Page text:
You should demand for the sample data from your core user for your verification. This will help to ensure that users are filling the template as required. This also helps to avoid rework and clears the understanding between you and the user. Based on your consent the user can start collecting bulk data.
4.7. Status Meetings at Regular Interval
Perhaps this is the most scary thing that most of the folks feel. 😥 But it is always advisable to have meetings are regular intervals to have status review about data collection. It is the forum where both (Core User and consultants) can raise their concerns and the solution can be explored. The more transparency you maintain in these meetings the less problems you face while loading the masters. Such meetings help you to track the progress of data collection especially the dependent masters.
4.8. Cut off for receiving master Data
You should set the cut-off date in planning phase for receiving the data from business users. It is expected that business users should submit the entire or whatever applicable master data by this date. This cut-off date should be mutually agreed well in advance with them. This is really a god practice I would say , as this can suppress many problems that may arise in future. Imagine a situation where you have invested a week on the the validation work on the data received (using your excel expertise) and the file is ready for upload. At this time time an user sends many additional records saying he/she missed them to incorporate in earlier file. Gosh! 😯 So you will think that if the proper idea was given to them well in advance they could have prepared the entire data by the cut-off date without hampering their regular office work.
I accept that every time this theory cannot be true. But if mutually agreed with customer then both the parties can save lots of time and can concentrate on further steps.
4.9. Validation and sign off
Once you receive the data from users you validate it. During validation if some abnormalities observe then you resend the file for correction to the users. The cycle repeats until the final version of file in ready to upload format is reached. Several tools are available these days for validation purpose. You can even develop a new tool for validation purpose in SAP as well which can compare the values in excel or txt file with dependent masters and can give you the list of abnormalities in few seconds. Using excel techniques you can suppress duplicate records. You can thus ask your user just to rectify those entries and resend the corrected version. Back up of the data is also important here. You should always have the practice of storing or taking back up of every file you worked on. Version management helps you to identify the latest file on which work was done. Loss of worked file may lose your hundreds of hours, remember!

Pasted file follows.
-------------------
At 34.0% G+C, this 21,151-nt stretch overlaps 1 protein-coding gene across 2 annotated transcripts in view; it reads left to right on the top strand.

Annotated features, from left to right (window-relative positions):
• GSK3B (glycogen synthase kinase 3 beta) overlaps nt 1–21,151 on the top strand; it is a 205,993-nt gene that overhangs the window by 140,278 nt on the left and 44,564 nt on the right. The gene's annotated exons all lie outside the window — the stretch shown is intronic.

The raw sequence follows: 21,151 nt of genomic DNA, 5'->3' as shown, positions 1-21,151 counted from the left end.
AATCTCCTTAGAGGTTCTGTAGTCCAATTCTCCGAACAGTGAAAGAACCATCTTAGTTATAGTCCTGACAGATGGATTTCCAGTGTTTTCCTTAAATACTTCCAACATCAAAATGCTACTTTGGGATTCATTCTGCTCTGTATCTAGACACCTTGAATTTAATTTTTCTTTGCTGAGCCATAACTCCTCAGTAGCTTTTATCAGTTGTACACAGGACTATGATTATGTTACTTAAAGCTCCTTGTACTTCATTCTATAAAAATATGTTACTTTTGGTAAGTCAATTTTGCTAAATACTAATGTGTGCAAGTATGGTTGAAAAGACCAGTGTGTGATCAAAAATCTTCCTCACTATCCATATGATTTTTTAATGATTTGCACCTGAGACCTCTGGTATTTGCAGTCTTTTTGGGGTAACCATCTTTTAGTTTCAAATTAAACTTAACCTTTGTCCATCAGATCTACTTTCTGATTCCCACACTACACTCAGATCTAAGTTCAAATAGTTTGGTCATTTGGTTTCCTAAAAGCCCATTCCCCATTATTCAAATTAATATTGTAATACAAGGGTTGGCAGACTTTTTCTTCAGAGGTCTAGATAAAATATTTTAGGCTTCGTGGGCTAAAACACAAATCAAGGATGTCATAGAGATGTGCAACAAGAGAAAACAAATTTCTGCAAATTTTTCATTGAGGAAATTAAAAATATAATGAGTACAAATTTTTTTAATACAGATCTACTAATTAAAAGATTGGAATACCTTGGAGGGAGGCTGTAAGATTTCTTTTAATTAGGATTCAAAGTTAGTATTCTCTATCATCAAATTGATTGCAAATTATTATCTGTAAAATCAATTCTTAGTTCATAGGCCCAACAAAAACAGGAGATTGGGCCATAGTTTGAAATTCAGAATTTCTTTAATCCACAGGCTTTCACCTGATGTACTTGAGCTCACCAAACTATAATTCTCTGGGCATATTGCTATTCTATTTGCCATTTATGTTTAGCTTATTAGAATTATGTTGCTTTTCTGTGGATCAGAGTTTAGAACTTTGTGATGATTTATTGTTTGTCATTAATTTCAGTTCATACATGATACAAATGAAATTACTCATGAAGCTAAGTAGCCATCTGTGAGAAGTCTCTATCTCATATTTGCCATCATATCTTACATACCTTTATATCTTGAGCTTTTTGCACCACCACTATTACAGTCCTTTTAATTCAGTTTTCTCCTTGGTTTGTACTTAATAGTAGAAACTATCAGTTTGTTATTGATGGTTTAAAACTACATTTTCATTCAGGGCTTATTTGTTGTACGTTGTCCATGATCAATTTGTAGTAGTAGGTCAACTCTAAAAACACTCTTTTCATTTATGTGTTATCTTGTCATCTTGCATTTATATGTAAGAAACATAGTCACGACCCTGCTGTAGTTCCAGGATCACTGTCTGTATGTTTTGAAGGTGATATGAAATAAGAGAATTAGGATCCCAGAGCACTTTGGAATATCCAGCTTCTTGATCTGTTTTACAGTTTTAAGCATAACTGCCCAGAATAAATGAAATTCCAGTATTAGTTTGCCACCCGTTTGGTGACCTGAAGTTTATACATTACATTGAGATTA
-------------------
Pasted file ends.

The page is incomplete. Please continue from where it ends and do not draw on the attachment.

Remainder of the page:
Once the validation is done there should be formal sign off from the business side. This is to authenticate the contents submitted are correct from business perceptive. This can avoid many disputes.
4.10. Uploading and Verifying uploaded data
Some teams prefer to upload the data first in mock server or QA servers to double ensure that you are not getting any errors while uploading the data. This depends on the hardware and availability of the server infrastructure for this purpose. If the results are successful you can upload the data in Production environment. Now there could be very detailed check sheet involved when you actually start the data migration. Giving such check sheet here is highly impossible. This is more or of technical sequencing part rather than administrative. For example
- Whether the programs or LSMWs have been transported to Production server?
- Have you got the necessary authorizations for upload in Production server?
- Whether the sequence of the master data to be uploaded is finalized
- Whether all consultants are in sync with this?
It is also advisable that the business team should be available while the data migration is in progress so that any decisions if required in the data correction at the last moment can be possible. To cross check the data uploaded in Production server. You should keep 2 days or some time as placeholder before you actual Go Live. You can use this time to rectify if something went wrong. This ascertains that all is well! 😎
It is bit challenging to provide the detailed check sheet of Do’s and Don’ts here as it may vary dynamically but I am hopeful that if the above factors are considered for data migration planning, you will have less surprises in the data migration phase.
Nothing can replace your own prepared check sheet and your own experience that you have gained or the things that you have learnt from the mistakes. You should include every minute point that you think could be important (doesn’t matter how silly it is) so that it would not be escaped from your mind at later stages. Go on marking it as green once you complete that step. Trust me it helps a lot especially when the dependencies are involved. We all learn from the past. Every project adds new value to our repository. So you should go on refining the check sheet based on your project learning and experiences of your seniors.
Like I mentioned in the beginning this is indeed a huge topic. I might have missed few important points as well. I sincerely invite all your ideas, suggestions or corrections to the document to make this even simpler and neatly organised. Plan wisely! I reiterate – Include every minute point that you think could be important! You will have less surprises at the data migration phase!
Thank you and good luck to you all! 🙂